While a good social service training program provides agents with a basic understanding of how social media works and the differences for engagement among the various social networks, it’s also important to provide them with guidelines on how to handle the various types of situations they are likely to encounter.
You’ll have to do some homework beforehand to research the types of situations (e.g., complaints, questions, compliments) that you want your agents to respond to as well as how you want them to respond. Start by tracking the conversations that people have about your brand online, advises Jim Iyoob, executive VP of Customer Experience and Operational Excellence at Etech Global Services. “These are great questions to ask and seek to answer as your contact center begins to establish a social media channel,” he says. “Doing your best to answer these questions will help establish a plan for dealing with these issues when they arise.”
Plan also to spend a significant amount of time to provide a clear understanding of all regulatory restrictions, and guidelines about what action to take if there is even a small risk that a restriction might be encountered (such as what to say to a banking customer requesting financial advice over Twitter), says social media speaker, trainer and consultant Pat Perdue, CEO of Socialicity Media.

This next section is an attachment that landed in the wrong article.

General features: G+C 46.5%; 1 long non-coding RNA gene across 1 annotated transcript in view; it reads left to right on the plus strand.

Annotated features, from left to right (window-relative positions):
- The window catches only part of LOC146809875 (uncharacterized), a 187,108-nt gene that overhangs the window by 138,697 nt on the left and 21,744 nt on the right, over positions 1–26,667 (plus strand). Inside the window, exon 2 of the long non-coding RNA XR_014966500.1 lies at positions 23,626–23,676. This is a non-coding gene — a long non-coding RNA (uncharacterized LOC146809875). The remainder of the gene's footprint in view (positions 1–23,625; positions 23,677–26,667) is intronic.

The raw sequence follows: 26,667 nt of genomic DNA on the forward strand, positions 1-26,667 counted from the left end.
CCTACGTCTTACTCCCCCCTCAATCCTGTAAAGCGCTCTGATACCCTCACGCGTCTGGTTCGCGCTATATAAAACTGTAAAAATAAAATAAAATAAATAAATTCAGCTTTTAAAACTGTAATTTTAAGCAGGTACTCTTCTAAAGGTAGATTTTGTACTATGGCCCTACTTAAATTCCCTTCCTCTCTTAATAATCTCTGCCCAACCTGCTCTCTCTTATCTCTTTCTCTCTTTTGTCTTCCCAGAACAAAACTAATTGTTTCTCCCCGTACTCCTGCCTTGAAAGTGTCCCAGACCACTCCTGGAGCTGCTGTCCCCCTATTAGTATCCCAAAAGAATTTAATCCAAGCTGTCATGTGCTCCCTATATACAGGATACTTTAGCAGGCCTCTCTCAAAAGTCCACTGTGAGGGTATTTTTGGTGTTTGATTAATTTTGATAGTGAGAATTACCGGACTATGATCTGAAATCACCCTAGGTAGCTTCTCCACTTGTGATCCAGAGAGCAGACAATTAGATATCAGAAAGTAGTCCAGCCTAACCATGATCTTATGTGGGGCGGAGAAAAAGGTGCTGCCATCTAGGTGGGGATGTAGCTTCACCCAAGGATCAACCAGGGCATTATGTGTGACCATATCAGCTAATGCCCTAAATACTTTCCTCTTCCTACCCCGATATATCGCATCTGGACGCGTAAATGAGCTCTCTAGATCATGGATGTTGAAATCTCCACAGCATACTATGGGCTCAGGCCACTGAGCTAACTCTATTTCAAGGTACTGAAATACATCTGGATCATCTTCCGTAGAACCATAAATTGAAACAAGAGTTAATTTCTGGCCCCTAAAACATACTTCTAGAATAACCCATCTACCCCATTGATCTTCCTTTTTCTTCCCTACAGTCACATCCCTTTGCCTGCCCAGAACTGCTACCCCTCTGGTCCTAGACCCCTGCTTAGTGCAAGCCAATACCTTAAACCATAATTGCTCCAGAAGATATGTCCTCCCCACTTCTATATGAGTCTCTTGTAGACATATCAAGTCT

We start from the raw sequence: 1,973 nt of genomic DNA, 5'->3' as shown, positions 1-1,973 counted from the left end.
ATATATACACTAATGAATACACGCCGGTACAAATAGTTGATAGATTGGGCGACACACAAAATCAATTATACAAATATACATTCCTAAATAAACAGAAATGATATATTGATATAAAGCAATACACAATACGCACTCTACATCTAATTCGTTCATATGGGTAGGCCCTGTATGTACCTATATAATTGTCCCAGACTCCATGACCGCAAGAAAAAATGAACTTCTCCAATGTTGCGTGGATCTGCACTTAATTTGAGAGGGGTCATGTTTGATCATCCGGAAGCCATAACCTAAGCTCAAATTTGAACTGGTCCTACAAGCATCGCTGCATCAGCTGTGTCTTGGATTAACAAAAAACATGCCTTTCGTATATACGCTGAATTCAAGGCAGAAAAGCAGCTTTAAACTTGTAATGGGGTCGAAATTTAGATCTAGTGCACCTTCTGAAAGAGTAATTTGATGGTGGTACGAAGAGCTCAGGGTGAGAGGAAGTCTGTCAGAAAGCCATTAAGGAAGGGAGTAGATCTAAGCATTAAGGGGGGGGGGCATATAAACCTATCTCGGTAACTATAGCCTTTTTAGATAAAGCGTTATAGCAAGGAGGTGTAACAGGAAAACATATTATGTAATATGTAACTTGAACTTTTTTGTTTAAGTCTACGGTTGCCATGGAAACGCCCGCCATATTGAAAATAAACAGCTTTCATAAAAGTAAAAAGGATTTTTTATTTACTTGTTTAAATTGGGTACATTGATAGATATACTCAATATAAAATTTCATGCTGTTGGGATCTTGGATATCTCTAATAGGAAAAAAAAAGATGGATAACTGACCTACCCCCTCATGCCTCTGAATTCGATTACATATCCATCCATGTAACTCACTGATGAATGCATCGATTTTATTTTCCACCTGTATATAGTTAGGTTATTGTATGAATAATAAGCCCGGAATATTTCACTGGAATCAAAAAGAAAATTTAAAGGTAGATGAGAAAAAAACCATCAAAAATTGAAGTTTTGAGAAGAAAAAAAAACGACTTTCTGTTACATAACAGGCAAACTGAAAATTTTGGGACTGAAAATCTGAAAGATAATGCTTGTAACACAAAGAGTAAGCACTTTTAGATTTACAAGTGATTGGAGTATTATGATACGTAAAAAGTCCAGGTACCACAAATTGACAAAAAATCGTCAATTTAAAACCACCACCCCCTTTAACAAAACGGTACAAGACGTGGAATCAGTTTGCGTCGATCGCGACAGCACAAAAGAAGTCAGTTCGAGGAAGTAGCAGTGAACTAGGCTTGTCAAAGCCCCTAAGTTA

“Agents have to be comfortable to reply in voice, and quickly,” he explains. “To do so they need to be 100% sure of where the boundaries are. The same holds true for customer identities and sensitive customer information. Agents need to be aware of when it’s OK to continue the conversation over the public forum, and when they need to take the conversation to a more secure environment, such as over the telephone. The risk to customers’ personal information being divulged is a huge area of focus for many industries who can otherwise benefit from social media (banking and pharma are two good examples). A misstep in this area could leave the company exposed to embarrassment at best, and potential legal action at worst” (see “Social Media Customer Care Agents,” Pipeline, August 2013).
Practical pointer: To give social customer care agents a good understanding of your company’s social media workflow, ICMI’s Training & Development Manager Elaine Carr recommends the following physical activity: Break trainees into small groups. Provide each group with construction paper and yarn, and ask them to construct an interaction flowchart on a classroom wall. Groups can use the construction paper for the flowchart decision points and the yarn to connect each points. Give each group different types of situations. “The combination of participating in an active exercise while consulting with the other group members to think through how the flow should go, where the decisions have to be made, what the decisions are, how each changes the flow and what inputs you need will significantly increase your agents’ understanding and retention,” she says.